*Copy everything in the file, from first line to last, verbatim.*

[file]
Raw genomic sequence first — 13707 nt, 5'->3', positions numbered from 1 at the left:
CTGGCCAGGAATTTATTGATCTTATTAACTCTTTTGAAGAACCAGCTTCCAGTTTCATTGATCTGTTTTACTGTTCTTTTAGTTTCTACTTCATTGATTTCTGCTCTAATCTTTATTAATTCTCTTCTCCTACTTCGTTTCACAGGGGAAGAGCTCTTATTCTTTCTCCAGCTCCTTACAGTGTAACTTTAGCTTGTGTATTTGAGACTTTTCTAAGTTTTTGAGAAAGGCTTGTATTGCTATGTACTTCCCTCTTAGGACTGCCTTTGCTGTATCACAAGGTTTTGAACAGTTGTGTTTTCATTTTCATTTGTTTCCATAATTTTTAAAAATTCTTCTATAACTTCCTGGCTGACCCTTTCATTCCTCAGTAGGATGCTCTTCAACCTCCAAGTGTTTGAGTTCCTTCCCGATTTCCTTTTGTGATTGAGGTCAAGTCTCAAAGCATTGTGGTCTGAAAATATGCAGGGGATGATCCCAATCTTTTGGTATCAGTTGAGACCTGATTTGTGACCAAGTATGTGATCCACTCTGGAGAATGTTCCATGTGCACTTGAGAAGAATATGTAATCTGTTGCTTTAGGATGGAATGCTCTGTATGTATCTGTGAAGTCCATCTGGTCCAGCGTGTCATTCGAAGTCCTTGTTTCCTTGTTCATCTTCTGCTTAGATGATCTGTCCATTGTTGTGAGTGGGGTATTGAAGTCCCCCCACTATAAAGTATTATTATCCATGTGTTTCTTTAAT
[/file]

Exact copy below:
Raw genomic sequence first — 13707 nt, 5'->3', positions numbered from 1 at the left:
CTGGCCAGGAATTTATTGATCTTATTAACTCTTTTGAAGAACCAGCTTCCAGTTTCATTGATCTGTTTTACTGTTCTTTTAGTTTCTACTTCATTGATTTCTGCTCTAATCTTTATTAATTCTCTTCTCCTACTTCGTTTCACAGGGGAAGAGCTCTTATTCTTTCTCCAGCTCCTTACAGTGTAACTTTAGCTTGTGTATTTGAGACTTTTCTAAGTTTTTGAGAAAGGCTTGTATTGCTATGTACTTCCCTCTTAGGACTGCCTTTGCTGTATCACAAGGTTTTGAACAGTTGTGTTTTCATTTTCATTTGTTTCCATAATTTTTAAAAATTCTTCTATAACTTCCTGGCTGACCCTTTCATTCCTCAGTAGGATGCTCTTCAACCTCCAAGTGTTTGAGTTCCTTCCCGATTTCCTTTTGTGATTGAGGTCAAGTCTCAAAGCATTGTGGTCTGAAAATATGCAGGGGATGATCCCAATCTTTTGGTATCAGTTGAGACCTGATTTGTGACCAAGTATGTGATCCACTCTGGAGAATGTTCCATGTGCACTTGAGAAGAATATGTAATCTGTTGCTTTAGGATGGAATGCTCTGTATGTATCTGTGAAGTCCATCTGGTCCAGCGTGTCATTCGAAGTCCTTGTTTCCTTGTTCATCTTCTGCTTAGATGATCTGTCCATTGTTGTGAGTGGGGTATTGAAGTCCCCCCACTATAAAGTATTATTATCCATGTGTTTCTTTAAT